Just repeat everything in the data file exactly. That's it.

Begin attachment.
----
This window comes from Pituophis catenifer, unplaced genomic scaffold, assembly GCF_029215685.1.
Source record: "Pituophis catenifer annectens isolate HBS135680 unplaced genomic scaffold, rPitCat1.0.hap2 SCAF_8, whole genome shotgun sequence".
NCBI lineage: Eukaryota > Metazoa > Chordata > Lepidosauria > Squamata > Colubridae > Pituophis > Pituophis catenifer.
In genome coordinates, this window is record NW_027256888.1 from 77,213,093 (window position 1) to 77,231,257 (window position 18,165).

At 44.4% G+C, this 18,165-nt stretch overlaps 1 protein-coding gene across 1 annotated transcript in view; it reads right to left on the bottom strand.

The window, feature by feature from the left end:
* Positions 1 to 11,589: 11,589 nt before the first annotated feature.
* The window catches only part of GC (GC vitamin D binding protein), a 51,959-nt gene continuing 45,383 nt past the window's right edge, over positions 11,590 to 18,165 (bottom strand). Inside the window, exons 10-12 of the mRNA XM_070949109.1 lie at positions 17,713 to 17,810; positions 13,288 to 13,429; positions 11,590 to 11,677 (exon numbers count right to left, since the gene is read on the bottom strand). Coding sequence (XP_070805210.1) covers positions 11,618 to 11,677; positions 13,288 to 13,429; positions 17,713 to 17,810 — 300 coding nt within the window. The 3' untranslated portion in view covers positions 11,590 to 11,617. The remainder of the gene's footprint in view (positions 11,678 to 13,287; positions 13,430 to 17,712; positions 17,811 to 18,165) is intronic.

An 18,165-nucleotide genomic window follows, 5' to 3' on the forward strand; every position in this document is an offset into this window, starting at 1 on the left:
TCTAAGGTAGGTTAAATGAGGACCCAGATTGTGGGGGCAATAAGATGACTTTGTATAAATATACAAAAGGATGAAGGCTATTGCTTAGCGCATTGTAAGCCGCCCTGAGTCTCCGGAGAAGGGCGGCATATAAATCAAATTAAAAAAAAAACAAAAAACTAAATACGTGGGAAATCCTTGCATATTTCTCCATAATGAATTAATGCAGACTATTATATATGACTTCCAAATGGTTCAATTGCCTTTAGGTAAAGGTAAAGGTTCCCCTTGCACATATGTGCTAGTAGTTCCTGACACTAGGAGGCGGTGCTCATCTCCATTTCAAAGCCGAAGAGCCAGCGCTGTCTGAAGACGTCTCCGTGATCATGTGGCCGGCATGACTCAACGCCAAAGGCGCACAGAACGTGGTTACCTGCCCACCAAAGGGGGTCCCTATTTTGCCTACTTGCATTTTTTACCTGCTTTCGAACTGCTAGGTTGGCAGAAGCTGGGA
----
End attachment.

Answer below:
This window comes from Pituophis catenifer, unplaced genomic scaffold, assembly GCF_029215685.1.
Source record: "Pituophis catenifer annectens isolate HBS135680 unplaced genomic scaffold, rPitCat1.0.hap2 SCAF_8, whole genome shotgun sequence".
NCBI lineage: Eukaryota > Metazoa > Chordata > Lepidosauria > Squamata > Colubridae > Pituophis > Pituophis catenifer.
In genome coordinates, this window is record NW_027256888.1 from 77,213,093 (window position 1) to 77,231,257 (window position 18,165).

At 44.4% G+C, this 18,165-nt stretch overlaps 1 protein-coding gene across 1 annotated transcript in view; it reads right to left on the bottom strand.

The window, feature by feature from the left end:
* Positions 1 to 11,589: 11,589 nt before the first annotated feature.
* The window catches only part of GC (GC vitamin D binding protein), a 51,959-nt gene continuing 45,383 nt past the window's right edge, over positions 11,590 to 18,165 (bottom strand). Inside the window, exons 10-12 of the mRNA XM_070949109.1 lie at positions 17,713 to 17,810; positions 13,288 to 13,429; positions 11,590 to 11,677 (exon numbers count right to left, since the gene is read on the bottom strand). Coding sequence (XP_070805210.1) covers positions 11,618 to 11,677; positions 13,288 to 13,429; positions 17,713 to 17,810 — 300 coding nt within the window. The 3' untranslated portion in view covers positions 11,590 to 11,617. The remainder of the gene's footprint in view (positions 11,678 to 13,287; positions 13,430 to 17,712; positions 17,811 to 18,165) is intronic.

An 18,165-nucleotide genomic window follows, 5' to 3' on the forward strand; every position in this document is an offset into this window, starting at 1 on the left:
TCTAAGGTAGGTTAAATGAGGACCCAGATTGTGGGGGCAATAAGATGACTTTGTATAAATATACAAAAGGATGAAGGCTATTGCTTAGCGCATTGTAAGCCGCCCTGAGTCTCCGGAGAAGGGCGGCATATAAATCAAATTAAAAAAAAAACAAAAAACTAAATACGTGGGAAATCCTTGCATATTTCTCCATAATGAATTAATGCAGACTATTATATATGACTTCCAAATGGTTCAATTGCCTTTAGGTAAAGGTAAAGGTTCCCCTTGCACATATGTGCTAGTAGTTCCTGACACTAGGAGGCGGTGCTCATCTCCATTTCAAAGCCGAAGAGCCAGCGCTGTCTGAAGACGTCTCCGTGATCATGTGGCCGGCATGACTCAACGCCAAAGGCGCACAGAACGTGGTTACCTGCCCACCAAAGGGGGTCCCTATTTTGCCTACTTGCATTTTTTACCTGCTTTCGAACTGCTAGGTTGGCAGAAGCTGGGA